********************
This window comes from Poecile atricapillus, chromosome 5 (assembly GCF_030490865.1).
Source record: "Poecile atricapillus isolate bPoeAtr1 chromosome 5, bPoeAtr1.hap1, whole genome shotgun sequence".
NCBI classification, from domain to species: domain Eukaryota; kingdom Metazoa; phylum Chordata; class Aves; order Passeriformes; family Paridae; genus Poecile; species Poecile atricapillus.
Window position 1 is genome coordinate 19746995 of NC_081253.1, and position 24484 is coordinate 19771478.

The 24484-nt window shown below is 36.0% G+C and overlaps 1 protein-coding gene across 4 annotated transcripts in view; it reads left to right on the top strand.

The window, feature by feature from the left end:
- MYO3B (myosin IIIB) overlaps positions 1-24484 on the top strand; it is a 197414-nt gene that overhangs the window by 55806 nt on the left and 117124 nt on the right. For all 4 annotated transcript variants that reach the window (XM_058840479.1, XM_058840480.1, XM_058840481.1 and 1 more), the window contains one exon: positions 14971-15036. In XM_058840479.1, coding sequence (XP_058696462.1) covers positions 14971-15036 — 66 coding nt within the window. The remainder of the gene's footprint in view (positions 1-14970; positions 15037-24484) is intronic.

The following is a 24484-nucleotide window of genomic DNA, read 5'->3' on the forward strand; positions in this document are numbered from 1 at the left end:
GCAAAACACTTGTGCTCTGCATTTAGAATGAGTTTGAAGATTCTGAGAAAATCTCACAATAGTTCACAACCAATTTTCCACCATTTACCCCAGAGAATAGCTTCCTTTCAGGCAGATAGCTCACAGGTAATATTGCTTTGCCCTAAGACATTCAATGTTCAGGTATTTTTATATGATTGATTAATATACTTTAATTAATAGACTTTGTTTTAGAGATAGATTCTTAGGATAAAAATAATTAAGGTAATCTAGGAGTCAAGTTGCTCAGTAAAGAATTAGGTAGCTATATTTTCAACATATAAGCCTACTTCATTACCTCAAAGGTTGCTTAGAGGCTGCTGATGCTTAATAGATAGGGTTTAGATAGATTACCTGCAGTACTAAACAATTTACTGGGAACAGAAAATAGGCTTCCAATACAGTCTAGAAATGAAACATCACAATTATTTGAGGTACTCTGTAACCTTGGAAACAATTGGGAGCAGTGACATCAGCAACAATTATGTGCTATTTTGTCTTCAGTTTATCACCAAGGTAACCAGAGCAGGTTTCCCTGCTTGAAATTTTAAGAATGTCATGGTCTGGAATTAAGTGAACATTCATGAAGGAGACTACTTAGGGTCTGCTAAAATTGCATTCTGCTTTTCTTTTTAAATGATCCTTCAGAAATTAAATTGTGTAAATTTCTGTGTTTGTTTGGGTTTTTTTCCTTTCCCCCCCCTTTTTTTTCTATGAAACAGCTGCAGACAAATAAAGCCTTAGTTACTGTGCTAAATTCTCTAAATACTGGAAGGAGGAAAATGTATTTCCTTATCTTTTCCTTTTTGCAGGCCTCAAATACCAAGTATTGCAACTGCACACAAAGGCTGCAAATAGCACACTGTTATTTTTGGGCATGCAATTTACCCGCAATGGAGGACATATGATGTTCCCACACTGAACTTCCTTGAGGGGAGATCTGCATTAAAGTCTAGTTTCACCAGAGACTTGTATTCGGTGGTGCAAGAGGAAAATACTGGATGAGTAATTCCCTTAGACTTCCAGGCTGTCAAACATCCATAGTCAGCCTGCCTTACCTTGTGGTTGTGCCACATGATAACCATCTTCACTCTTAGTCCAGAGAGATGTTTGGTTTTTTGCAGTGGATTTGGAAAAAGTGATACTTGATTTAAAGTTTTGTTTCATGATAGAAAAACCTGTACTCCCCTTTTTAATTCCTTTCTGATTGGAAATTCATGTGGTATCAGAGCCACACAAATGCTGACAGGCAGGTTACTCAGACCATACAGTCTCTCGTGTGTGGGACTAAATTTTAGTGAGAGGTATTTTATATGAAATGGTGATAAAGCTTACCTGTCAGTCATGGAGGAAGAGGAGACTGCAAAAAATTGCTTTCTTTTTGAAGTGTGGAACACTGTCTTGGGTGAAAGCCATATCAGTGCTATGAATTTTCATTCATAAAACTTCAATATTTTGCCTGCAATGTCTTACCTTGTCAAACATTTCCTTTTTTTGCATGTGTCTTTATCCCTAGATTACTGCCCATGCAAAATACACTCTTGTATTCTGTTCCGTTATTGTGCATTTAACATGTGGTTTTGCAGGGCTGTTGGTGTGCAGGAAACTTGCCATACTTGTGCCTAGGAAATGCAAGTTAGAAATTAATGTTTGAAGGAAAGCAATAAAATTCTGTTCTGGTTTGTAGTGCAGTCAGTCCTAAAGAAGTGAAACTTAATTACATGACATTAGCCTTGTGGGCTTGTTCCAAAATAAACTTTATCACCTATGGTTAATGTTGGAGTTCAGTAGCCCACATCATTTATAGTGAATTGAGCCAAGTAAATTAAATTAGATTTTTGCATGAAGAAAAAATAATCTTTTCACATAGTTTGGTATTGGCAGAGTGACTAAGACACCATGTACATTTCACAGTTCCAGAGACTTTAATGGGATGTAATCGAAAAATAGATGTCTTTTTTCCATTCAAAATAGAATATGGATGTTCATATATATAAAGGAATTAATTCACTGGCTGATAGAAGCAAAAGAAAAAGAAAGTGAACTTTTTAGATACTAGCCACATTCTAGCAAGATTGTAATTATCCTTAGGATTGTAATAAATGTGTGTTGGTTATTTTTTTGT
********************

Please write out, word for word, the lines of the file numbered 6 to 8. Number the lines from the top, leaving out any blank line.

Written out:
The window, feature by feature from the left end:
- MYO3B (myosin IIIB) overlaps positions 1-24484 on the top strand; it is a 197414-nt gene that overhangs the window by 55806 nt on the left and 117124 nt on the right. For all 4 annotated transcript variants that reach the window (XM_058840479.1, XM_058840480.1, XM_058840481.1 and 1 more), the window contains one exon: positions 14971-15036. In XM_058840479.1, coding sequence (XP_058696462.1) covers positions 14971-15036 — 66 coding nt within the window. The remainder of the gene's footprint in view (positions 1-14970; positions 15037-24484) is intronic.

The following is a 24484-nucleotide window of genomic DNA, read 5'->3' on the forward strand; positions in this document are numbered from 1 at the left end: